APRIL 22 is EARTH DAY.
With life on earth being under threat as a result of human-initiated activities, the one question we need to ask ourselves is, What can individuals do about climate change?
Evan O'Neil of the Carnegie Council explains that climate change is a collective problem, the sum of millions of individual choices. The long-term and global scope of the issue can be intimidating, yet the moral imperative to act now is clear. People are already perishing of extreme weather and drought-induced famine. Habitat loss, pollution, and over-harvesting threaten the ecosystems we depend upon and the species that share our Earth. Island nations are being swallowed by the sea. What is the most important thing a person can do to have an impact? From consumer purchases to political action, how should we prioritize the solutions at our disposal?
Founder of 350.org, Bill McKibben answers that “As Individuals We'll Lose”. “You simply can't make the math work to solve climate change one household at a time, or one campus, or one congregation, or one anything. You have to get organized”. He continues, “Ever since we started building a big climate movement at 350.org, we've met people who meet the following description: They were aware of the problem, sometimes deeply. They had taken small steps – like changing their light bulbs to energy-saving bulbs. They understood that these actions were not really going to solve the problem. They felt so damned small against a problem so big. And of course, they were essentially right. You simply can't make the math work to solve climate change one household at a time, or one campus, or one congregation, or one anything.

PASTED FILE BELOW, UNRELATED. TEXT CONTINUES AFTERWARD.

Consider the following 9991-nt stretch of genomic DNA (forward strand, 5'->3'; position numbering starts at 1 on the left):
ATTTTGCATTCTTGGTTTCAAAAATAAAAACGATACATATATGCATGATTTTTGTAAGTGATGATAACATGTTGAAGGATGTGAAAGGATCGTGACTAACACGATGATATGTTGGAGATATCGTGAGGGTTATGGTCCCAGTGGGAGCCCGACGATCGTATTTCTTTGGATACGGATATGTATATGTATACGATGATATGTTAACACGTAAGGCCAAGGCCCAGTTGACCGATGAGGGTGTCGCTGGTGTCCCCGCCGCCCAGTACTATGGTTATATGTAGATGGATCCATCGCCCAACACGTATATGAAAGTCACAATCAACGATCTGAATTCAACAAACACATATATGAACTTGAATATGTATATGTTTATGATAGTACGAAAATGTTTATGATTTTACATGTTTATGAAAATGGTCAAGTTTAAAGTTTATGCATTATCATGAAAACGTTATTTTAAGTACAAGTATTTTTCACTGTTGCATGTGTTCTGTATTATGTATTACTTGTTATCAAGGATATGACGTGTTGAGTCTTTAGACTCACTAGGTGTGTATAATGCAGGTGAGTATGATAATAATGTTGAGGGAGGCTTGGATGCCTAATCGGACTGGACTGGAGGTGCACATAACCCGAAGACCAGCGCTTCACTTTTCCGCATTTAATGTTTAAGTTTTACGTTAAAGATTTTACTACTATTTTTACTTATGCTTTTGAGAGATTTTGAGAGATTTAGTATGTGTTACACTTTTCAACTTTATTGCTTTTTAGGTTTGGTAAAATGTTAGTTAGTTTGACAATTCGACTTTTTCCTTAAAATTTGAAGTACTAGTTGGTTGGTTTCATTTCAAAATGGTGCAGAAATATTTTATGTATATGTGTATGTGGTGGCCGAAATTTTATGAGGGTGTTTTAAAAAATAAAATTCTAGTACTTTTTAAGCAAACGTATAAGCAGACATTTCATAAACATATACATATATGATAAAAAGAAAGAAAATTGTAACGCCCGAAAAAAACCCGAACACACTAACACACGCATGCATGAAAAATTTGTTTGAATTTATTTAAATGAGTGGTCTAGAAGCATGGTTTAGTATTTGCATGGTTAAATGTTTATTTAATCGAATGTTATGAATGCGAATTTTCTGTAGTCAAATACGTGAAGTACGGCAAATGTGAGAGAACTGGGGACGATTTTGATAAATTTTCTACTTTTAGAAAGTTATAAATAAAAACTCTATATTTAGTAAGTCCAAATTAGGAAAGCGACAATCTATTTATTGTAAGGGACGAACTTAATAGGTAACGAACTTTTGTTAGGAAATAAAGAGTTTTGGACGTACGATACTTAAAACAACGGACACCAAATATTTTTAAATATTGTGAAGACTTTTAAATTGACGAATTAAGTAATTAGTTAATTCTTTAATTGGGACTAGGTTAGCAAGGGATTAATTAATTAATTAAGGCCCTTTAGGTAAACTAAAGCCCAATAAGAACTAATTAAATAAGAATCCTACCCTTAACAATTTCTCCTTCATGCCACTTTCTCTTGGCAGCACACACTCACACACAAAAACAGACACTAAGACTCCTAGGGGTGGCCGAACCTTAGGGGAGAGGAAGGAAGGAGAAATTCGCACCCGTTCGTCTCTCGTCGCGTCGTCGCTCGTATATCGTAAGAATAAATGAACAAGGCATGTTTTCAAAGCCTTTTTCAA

It's important to get our lives in order: But if change is going to matter, it's going to have to come by multiplication, not addition. That means: politics. It means banding together to fix the problem at a systemic level—almost certainly by putting a serious enough price on carbon that we can actually bend the trajectory of energy use on this planet. People have been seeking a political solution for a long time, of course, but most of that period was spent thinking that if we could just convince some key world leaders of the severity of the problem, they would do something. That approach died in Copenhagen, and it died because it hadn't reckoned with the power of the fossil fuel industry, which has used its financial might to block real progress. Since we'll never have as much money as Exxon, we need another currency—bodies, spirit, creativity. Solidarity. And we've shown it's possible—in the last three years 350.org has coordinated almost 15,000 demonstrations and they have taken place in every country on earth save North Korea. CNN called it the most widespread political activity in the planet's history.
So one way of answering this question is to say: As individuals we're powerless against climate change. If we act as individuals we'll lose. The only way we won't is if we join together”.